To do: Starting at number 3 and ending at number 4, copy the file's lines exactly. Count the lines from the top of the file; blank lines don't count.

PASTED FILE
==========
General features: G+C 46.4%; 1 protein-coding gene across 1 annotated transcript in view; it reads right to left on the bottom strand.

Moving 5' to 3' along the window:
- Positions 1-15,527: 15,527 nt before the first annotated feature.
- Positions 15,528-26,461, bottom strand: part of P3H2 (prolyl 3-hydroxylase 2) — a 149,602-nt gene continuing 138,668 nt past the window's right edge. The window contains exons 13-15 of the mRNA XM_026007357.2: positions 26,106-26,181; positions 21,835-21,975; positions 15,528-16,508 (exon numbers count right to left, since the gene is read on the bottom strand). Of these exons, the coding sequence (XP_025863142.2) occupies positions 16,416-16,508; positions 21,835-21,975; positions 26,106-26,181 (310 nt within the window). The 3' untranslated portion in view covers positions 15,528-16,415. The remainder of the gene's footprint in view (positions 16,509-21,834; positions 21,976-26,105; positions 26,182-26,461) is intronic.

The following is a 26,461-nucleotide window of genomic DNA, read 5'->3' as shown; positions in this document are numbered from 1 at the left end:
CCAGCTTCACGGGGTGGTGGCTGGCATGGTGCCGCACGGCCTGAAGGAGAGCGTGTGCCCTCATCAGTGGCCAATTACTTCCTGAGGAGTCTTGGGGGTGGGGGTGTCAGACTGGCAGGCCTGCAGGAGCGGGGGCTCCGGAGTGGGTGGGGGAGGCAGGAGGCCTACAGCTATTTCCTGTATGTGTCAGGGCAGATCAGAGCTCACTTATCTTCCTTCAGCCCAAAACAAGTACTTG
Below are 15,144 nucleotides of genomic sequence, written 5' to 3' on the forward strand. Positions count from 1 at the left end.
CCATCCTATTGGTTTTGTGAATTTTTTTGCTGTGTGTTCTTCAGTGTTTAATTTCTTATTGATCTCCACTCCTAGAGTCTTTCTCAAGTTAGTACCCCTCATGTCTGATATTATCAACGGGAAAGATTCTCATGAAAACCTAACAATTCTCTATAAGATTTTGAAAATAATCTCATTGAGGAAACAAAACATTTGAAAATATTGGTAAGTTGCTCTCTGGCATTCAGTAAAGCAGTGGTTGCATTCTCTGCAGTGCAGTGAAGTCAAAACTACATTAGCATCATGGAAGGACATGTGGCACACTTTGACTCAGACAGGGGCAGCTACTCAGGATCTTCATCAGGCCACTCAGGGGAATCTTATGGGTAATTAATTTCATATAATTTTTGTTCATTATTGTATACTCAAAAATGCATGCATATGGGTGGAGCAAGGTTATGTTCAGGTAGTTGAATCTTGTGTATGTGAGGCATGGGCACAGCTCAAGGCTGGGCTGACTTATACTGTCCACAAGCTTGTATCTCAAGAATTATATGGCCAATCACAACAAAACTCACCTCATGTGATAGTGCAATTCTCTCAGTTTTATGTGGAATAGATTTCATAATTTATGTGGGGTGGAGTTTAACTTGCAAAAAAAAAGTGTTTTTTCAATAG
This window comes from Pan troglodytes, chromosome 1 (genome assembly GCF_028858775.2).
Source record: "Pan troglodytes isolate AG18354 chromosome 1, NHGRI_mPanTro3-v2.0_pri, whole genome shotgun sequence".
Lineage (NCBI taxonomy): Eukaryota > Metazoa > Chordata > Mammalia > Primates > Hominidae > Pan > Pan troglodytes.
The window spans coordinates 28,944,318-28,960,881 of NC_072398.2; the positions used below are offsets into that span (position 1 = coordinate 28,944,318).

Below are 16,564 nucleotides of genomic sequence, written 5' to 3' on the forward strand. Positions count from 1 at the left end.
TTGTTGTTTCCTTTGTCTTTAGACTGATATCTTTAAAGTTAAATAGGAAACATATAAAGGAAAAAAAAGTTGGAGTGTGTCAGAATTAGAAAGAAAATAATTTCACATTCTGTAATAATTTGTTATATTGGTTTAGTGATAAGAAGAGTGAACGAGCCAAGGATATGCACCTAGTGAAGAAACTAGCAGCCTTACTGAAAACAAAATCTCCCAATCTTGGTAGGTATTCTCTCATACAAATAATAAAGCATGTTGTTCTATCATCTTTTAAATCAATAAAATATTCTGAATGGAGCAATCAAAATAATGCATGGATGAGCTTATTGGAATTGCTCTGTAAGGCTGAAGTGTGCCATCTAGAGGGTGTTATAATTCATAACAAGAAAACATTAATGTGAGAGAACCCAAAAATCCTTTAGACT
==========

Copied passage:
- Positions 1-15,527: 15,527 nt before the first annotated feature.
- Positions 15,528-26,461, bottom strand: part of P3H2 (prolyl 3-hydroxylase 2) — a 149,602-nt gene continuing 138,668 nt past the window's right edge. The window contains exons 13-15 of the mRNA XM_026007357.2: positions 26,106-26,181; positions 21,835-21,975; positions 15,528-16,508 (exon numbers count right to left, since the gene is read on the bottom strand). Of these exons, the coding sequence (XP_025863142.2) occupies positions 16,416-16,508; positions 21,835-21,975; positions 26,106-26,181 (310 nt within the window). The 3' untranslated portion in view covers positions 15,528-16,415. The remainder of the gene's footprint in view (positions 16,509-21,834; positions 21,976-26,105; positions 26,182-26,461) is intronic.